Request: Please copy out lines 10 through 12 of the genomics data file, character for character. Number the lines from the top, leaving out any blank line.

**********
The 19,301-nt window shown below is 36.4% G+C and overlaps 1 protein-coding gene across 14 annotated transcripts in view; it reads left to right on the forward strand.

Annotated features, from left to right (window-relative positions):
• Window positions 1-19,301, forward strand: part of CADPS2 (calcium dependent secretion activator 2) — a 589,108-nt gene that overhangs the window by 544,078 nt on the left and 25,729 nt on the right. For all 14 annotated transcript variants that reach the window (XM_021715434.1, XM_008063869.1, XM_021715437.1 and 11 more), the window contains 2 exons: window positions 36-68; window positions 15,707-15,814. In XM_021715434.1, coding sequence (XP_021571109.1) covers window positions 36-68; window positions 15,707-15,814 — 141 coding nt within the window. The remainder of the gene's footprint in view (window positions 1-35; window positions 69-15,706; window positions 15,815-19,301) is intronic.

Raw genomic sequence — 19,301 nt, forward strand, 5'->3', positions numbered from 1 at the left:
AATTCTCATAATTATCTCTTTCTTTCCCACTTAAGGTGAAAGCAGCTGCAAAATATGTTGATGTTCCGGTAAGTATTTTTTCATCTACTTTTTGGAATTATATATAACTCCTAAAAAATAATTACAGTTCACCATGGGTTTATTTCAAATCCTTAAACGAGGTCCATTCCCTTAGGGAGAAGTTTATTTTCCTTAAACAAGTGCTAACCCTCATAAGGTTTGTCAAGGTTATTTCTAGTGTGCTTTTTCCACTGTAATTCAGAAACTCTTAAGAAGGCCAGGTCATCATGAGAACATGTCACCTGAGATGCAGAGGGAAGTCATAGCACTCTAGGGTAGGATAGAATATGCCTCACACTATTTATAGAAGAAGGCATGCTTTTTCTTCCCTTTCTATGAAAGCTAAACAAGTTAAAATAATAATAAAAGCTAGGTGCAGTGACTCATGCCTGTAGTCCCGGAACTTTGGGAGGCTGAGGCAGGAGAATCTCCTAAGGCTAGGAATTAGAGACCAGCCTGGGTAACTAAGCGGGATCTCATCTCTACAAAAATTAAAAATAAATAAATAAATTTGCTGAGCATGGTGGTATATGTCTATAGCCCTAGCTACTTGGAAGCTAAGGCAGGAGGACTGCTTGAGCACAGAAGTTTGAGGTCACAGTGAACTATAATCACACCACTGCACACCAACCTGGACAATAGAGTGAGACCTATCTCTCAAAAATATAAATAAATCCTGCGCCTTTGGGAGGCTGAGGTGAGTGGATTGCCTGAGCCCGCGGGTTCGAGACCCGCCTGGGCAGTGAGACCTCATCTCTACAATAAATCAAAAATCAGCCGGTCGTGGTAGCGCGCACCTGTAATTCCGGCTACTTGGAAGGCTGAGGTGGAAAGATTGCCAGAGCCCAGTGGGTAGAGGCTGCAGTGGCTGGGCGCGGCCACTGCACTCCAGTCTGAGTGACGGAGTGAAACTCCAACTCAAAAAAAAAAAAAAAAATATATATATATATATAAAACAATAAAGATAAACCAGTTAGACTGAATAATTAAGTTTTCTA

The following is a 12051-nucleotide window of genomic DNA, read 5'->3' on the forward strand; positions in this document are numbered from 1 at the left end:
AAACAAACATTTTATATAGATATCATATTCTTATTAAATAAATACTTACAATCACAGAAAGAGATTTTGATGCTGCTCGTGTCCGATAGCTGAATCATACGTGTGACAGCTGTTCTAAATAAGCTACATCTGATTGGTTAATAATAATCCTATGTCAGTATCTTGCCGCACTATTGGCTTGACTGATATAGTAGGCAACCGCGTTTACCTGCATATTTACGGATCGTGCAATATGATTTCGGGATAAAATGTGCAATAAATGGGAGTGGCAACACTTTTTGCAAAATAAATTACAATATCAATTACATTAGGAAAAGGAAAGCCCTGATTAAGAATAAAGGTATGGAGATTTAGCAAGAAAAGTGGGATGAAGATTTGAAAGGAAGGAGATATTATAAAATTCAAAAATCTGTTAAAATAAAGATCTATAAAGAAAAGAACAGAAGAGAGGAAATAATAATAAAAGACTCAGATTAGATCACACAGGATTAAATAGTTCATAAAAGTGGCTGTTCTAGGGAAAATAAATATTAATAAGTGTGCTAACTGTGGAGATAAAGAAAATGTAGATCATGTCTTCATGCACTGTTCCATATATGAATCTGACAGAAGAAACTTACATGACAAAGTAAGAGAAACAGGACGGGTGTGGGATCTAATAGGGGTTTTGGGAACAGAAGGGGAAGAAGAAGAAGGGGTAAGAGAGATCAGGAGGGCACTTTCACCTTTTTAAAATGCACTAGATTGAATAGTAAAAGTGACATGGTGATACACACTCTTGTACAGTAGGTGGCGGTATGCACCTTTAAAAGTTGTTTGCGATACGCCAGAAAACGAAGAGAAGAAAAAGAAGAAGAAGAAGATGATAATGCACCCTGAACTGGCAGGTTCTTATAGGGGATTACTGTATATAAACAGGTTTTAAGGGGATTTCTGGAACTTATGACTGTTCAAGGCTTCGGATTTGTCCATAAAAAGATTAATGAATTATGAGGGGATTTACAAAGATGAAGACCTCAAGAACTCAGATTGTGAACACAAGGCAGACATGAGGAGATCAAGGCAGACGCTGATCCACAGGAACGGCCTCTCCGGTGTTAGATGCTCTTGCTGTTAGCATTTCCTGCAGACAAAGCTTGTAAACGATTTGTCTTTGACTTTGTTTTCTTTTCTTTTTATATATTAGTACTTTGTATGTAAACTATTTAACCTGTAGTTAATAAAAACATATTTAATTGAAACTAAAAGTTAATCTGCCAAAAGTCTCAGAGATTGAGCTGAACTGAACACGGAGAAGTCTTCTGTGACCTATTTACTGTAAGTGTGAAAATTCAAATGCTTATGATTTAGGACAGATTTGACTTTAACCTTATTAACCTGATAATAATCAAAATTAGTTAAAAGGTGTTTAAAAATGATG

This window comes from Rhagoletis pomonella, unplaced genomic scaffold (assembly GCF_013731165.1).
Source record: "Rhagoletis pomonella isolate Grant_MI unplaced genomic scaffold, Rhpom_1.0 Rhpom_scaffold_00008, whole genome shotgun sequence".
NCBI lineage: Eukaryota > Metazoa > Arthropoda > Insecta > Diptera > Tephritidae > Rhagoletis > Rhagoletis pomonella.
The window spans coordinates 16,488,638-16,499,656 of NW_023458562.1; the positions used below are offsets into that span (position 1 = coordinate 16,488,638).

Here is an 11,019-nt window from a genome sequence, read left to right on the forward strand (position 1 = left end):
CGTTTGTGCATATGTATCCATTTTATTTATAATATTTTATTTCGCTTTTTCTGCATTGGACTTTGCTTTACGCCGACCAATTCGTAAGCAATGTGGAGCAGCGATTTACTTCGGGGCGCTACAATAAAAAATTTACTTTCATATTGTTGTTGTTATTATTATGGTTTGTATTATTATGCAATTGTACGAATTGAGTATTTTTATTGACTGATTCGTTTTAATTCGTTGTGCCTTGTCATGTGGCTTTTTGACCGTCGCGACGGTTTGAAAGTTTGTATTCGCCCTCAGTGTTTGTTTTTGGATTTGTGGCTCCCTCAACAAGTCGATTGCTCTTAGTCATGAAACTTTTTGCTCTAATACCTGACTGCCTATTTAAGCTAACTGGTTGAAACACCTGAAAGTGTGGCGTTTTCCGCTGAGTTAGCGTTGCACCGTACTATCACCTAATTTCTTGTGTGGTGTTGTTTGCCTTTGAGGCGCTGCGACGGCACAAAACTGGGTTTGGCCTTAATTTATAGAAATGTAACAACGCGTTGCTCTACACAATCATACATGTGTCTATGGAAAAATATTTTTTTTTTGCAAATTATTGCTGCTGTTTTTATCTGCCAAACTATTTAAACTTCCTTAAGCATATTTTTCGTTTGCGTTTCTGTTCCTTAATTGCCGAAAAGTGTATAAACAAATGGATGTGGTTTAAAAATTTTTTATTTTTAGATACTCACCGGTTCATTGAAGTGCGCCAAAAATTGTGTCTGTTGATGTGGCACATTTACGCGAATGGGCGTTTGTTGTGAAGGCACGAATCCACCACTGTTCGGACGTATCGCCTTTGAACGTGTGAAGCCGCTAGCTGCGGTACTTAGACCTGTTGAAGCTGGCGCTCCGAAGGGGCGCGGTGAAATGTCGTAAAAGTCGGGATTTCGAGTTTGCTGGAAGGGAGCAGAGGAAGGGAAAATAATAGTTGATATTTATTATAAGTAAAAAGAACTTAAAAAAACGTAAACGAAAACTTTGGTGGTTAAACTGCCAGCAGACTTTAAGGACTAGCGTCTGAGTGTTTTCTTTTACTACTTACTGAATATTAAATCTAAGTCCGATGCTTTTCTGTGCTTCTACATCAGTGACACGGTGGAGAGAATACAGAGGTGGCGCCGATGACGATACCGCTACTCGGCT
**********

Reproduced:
NCBI lineage: Eukaryota > Metazoa > Arthropoda > Insecta > Diptera > Tephritidae > Rhagoletis > Rhagoletis pomonella.
The window spans coordinates 16,488,638-16,499,656 of NW_023458562.1; the positions used below are offsets into that span (position 1 = coordinate 16,488,638).

Here is an 11,019-nt window from a genome sequence, read left to right on the forward strand (position 1 = left end):